• I'm quite perplexed by this now. I've been through many reboots, suspends, etc. For many days it seemed to work perfectly, I even deleted this post thinking I was crazy. But then it occurred again. I had to run the commands manually because the mouse buttons weren't remapped. The cases of this happening appear random to my eyes, at least so far. The only interesting action happening in the last occurrence was basic screen locking and unlocking. Though this happens often without issue. So as of now this is a transient issue. I'll post here if/when I figure it out. – David Parks Dec 27 '16 at 18:01
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    may be a duplicate of unix.stackexchange.com/questions/65891/… – netmonk Jan 26 '17 at 15:18
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+50

You can run this script, after plugging, or unplugging usb device, code will execute:

while true; do state=$(lsusb) && sleep 2 && [[ $state != $(lsusb) ]] && echo "Change detected, replace echo with your command"; done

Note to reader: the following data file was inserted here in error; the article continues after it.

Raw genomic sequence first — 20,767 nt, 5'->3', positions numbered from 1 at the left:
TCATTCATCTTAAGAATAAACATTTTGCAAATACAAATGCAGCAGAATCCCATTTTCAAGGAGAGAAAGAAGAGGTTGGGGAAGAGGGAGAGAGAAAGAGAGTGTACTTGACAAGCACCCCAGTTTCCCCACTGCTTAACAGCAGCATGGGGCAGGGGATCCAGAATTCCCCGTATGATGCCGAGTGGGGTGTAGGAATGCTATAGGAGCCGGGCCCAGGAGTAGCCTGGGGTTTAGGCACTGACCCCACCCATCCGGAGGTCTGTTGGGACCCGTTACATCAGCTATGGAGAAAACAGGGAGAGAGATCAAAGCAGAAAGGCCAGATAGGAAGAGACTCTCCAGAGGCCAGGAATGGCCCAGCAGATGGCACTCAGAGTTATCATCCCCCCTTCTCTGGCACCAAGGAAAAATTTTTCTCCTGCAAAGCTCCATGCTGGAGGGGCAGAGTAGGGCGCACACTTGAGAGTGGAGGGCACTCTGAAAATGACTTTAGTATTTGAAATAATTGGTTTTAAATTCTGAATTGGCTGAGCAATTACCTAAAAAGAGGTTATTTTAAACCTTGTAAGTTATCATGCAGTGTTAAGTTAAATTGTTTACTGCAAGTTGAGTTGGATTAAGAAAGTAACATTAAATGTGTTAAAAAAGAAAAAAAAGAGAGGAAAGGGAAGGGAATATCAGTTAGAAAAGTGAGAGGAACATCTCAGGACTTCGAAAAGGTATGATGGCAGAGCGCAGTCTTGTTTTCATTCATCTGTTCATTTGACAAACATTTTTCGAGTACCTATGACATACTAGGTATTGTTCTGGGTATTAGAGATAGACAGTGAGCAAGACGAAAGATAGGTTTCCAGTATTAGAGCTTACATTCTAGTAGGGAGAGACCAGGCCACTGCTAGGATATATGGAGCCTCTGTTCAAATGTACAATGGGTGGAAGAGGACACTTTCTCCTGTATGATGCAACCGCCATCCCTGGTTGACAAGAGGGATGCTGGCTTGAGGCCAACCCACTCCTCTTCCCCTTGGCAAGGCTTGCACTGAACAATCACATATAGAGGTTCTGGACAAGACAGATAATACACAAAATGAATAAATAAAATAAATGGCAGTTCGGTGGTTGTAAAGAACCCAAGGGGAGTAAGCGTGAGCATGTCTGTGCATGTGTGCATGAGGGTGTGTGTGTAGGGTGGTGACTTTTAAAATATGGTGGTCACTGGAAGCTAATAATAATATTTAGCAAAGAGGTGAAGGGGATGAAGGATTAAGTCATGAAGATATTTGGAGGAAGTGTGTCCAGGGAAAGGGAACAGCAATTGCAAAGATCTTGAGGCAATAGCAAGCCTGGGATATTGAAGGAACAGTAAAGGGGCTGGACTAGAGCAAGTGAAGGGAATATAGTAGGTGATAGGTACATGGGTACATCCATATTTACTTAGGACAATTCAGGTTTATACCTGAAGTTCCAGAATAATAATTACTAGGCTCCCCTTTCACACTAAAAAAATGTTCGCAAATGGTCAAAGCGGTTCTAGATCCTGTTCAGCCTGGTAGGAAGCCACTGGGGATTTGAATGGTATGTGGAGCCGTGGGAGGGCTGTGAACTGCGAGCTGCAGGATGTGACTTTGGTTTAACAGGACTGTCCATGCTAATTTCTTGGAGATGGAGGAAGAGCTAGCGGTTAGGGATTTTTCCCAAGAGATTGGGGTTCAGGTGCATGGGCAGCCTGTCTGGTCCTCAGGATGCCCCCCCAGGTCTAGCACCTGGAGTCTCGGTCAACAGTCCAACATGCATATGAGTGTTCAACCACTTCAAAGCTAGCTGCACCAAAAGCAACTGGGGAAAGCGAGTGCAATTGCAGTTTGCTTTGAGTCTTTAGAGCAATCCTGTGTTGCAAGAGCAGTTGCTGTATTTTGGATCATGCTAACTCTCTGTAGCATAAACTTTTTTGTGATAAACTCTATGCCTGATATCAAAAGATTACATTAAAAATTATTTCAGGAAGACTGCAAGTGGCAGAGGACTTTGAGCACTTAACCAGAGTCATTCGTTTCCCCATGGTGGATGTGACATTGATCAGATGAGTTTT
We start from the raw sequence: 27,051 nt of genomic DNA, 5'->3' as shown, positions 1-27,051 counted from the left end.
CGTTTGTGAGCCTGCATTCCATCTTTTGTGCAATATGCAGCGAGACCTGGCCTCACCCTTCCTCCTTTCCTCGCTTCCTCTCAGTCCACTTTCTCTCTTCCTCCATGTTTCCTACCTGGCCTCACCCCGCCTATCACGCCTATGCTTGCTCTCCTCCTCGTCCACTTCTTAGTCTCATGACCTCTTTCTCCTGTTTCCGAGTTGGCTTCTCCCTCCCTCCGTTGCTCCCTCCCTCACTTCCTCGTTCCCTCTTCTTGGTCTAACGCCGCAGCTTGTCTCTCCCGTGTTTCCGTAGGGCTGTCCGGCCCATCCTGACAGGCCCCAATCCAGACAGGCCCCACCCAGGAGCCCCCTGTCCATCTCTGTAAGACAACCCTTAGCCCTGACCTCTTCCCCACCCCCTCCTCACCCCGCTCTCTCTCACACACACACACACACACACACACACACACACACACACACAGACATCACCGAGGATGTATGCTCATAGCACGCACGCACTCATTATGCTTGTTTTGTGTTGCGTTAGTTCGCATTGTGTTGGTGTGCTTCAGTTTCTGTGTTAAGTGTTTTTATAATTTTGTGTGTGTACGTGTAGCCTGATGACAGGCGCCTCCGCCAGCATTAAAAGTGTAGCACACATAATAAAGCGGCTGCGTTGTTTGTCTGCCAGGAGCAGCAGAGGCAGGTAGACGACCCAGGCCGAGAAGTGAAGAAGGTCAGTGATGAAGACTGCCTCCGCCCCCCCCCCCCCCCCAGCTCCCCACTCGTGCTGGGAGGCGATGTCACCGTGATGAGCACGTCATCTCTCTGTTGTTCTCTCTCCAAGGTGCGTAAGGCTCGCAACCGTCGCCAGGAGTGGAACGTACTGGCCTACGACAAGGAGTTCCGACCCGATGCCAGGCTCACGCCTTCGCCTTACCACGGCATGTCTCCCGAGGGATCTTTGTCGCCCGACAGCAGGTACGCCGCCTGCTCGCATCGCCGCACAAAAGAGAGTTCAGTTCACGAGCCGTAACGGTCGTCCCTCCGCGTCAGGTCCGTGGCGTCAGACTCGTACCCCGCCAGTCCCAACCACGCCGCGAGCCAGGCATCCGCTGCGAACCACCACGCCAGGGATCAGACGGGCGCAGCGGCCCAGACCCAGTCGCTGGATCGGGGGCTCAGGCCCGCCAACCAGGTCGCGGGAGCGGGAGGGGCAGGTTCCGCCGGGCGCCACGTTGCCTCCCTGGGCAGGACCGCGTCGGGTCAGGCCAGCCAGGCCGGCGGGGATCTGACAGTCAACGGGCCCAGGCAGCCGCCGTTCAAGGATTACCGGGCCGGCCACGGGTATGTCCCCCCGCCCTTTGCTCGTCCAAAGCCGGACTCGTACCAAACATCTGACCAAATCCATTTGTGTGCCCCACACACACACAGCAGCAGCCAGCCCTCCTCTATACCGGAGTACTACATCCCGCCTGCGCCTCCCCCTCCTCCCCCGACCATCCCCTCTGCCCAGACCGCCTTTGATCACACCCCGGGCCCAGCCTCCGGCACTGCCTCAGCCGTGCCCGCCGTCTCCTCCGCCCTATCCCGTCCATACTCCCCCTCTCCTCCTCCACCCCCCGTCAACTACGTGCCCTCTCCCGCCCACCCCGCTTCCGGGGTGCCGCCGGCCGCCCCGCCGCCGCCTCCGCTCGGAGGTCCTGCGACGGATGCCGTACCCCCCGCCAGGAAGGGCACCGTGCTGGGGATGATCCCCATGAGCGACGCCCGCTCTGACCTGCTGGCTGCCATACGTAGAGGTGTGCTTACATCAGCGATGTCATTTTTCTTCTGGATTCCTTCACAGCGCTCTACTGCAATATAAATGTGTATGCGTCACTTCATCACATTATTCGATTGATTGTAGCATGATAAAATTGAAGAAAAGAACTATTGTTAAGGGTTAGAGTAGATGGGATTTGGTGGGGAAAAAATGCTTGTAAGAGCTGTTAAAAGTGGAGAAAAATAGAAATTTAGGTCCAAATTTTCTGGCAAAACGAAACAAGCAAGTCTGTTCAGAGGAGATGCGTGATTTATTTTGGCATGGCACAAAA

• I didn't know about lsusb, this is the best hack I've seen for the problem. – David Parks Jan 27 '17 at 16:36
  • This is still problematic if you are trying to use your mouse intensively (e.g. in a game) and it changes for two seconds before this script fixes it. It would be nice to hook into the USB detection for when it gets disconnected. – Spenser Truex Apr 22 at 18:54
  • I think udev is the application that needs to be interacted with to do it right. – Spenser Truex Apr 22 at 19:14
  • I hacked together a udev monitoring program and made it an answer. – Spenser Truex Apr 22 at 22:23